Despite the rise of #MeToo and other women’s rights movements across the world in recent years, polls show that most young women — and older ones — continue to reject the term feminist. But the reason why women decline to be called feminists, writes Dr. Christina Scharff, a senior lecturer in Culture, Media, and Creative Industries at King’s College London, appears to correlate more strongly with fear of being stigmatized than it does with women’s equality.
In an Op-Ed for the BBC, Scharf notes that fewer than 20 percent of young women self-identify as feminists, according to polling in the U.K. and U.S. And while the popularity of the term has risen somewhat in recent years — a 2018 YouGov poll found that the number of British women who said they were feminists had increased to 34 percent compared to 27 percent in 2013 — that same study found that 80 percent of respondents believed that women and men should be treated equally in all respects.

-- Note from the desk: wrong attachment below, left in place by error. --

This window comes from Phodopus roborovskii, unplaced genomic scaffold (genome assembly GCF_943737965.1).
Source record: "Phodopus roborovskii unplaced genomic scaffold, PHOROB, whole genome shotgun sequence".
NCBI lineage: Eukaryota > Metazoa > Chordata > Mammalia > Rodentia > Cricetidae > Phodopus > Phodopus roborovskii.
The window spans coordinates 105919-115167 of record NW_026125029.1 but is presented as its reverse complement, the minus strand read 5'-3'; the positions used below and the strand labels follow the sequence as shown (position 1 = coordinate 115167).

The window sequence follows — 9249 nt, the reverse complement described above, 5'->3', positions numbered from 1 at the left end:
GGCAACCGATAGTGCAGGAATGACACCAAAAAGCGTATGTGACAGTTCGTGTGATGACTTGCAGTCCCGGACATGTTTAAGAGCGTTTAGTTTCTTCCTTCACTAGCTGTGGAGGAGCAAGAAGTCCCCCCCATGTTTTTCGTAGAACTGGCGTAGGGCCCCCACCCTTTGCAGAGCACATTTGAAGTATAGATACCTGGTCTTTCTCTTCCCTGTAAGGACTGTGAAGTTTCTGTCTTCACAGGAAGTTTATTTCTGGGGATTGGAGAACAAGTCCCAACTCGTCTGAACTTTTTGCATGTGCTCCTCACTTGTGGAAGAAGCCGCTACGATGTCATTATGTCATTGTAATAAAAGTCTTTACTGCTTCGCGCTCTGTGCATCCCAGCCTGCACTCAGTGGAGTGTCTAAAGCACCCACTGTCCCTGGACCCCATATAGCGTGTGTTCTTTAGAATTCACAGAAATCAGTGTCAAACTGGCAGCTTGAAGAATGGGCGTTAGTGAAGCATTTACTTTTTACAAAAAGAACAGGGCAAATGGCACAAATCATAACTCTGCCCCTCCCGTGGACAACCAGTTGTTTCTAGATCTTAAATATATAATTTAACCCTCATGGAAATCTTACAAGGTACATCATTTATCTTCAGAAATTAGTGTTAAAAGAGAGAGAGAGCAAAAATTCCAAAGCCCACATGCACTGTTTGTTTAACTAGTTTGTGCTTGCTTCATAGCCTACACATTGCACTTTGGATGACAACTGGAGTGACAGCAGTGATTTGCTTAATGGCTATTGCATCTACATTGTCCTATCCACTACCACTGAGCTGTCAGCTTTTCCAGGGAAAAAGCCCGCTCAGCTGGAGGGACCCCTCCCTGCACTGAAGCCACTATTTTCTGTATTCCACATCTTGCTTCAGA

According to Scharf, it appears that people — and especially lower-income groups — support the idea of feminism but not the word itself. Since the 1920s, she notes, feminists have been denounced by society as unfeminine, sexually undesirable, and deviant. A hundred years later, she wrote, her own research shows that fear of being associated with “man-hating, lesbianism or lack of femininity” was a key factor for many young German and British women who eschewed the feminist label. Despite the discouraging lack of support for feminism itself, Scharf concludes, the fact that the majority of people now appear to support women’s equality — at least in principle — should give feminists reasons for optimism.
Read the full story at BBC News.